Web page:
Chagas disease is one of the most important vector-borne diseases in Latin America. Instituting home improvement preventive measures and increasing health education contribute to successful control of the triatomine insect vector. The impact of home and road improvements and health education upon the inhabitants of 37 human dwellings in three small towns in western Mexico were studied. Initially, few house roofs were made of concrete and few walls were cement-lined. Almost all houses initially lacked metal window screens and none used barbed wire fences. One year after the intervention, all of these measures were more common, and almost 100% of houses continued to use window screens and barbed wire fences ten years post-intervention. By ten years post-intervention, >75% of houses had cement-lined walls. Initially, 24.3% of human dwellings were infested with Triatoma longipennis Usinger; at one and ten years post-intervention, only 2.7% of dwellings were infested. The abundance of peridomestic opossums decreased after intervention and remained low ten years later. Approximately 10% of dogs were infected in both surveys. Human infections decreased from 2.98% to zero by 13 years post-intervention. Implementation of these intervention measures led to the successful control of Trypanosoma cruzi Chagas transmission in these towns.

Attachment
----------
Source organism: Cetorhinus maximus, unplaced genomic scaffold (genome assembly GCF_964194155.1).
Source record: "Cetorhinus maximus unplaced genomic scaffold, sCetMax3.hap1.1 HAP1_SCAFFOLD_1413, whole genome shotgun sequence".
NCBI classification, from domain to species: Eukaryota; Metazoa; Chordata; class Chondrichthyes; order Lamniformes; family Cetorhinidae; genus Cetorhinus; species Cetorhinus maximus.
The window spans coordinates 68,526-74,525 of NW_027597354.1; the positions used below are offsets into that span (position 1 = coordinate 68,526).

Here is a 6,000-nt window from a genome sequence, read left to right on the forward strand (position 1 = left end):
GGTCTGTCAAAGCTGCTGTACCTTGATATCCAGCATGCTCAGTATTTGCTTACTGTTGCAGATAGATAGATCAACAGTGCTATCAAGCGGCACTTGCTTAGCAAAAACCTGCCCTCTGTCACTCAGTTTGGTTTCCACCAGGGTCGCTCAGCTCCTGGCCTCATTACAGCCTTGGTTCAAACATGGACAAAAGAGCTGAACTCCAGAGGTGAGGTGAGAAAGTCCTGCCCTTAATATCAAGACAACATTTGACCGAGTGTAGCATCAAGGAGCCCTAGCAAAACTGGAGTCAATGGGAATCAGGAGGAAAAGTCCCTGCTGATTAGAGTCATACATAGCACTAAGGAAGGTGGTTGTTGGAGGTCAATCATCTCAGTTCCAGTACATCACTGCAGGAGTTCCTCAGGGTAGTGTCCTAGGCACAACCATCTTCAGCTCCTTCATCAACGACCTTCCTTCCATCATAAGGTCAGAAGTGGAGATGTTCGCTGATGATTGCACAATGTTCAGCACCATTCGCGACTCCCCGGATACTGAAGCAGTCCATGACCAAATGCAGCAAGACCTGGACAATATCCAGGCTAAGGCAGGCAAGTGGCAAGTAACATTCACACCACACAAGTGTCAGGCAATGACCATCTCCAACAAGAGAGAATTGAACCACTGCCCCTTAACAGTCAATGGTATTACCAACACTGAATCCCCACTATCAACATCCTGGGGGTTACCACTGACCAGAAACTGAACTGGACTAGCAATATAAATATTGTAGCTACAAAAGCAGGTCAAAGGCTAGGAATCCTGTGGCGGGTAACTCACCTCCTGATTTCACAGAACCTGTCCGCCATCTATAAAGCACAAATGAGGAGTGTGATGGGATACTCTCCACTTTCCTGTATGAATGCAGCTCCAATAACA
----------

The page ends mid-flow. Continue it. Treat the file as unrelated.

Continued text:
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Vol. 47 • No. 2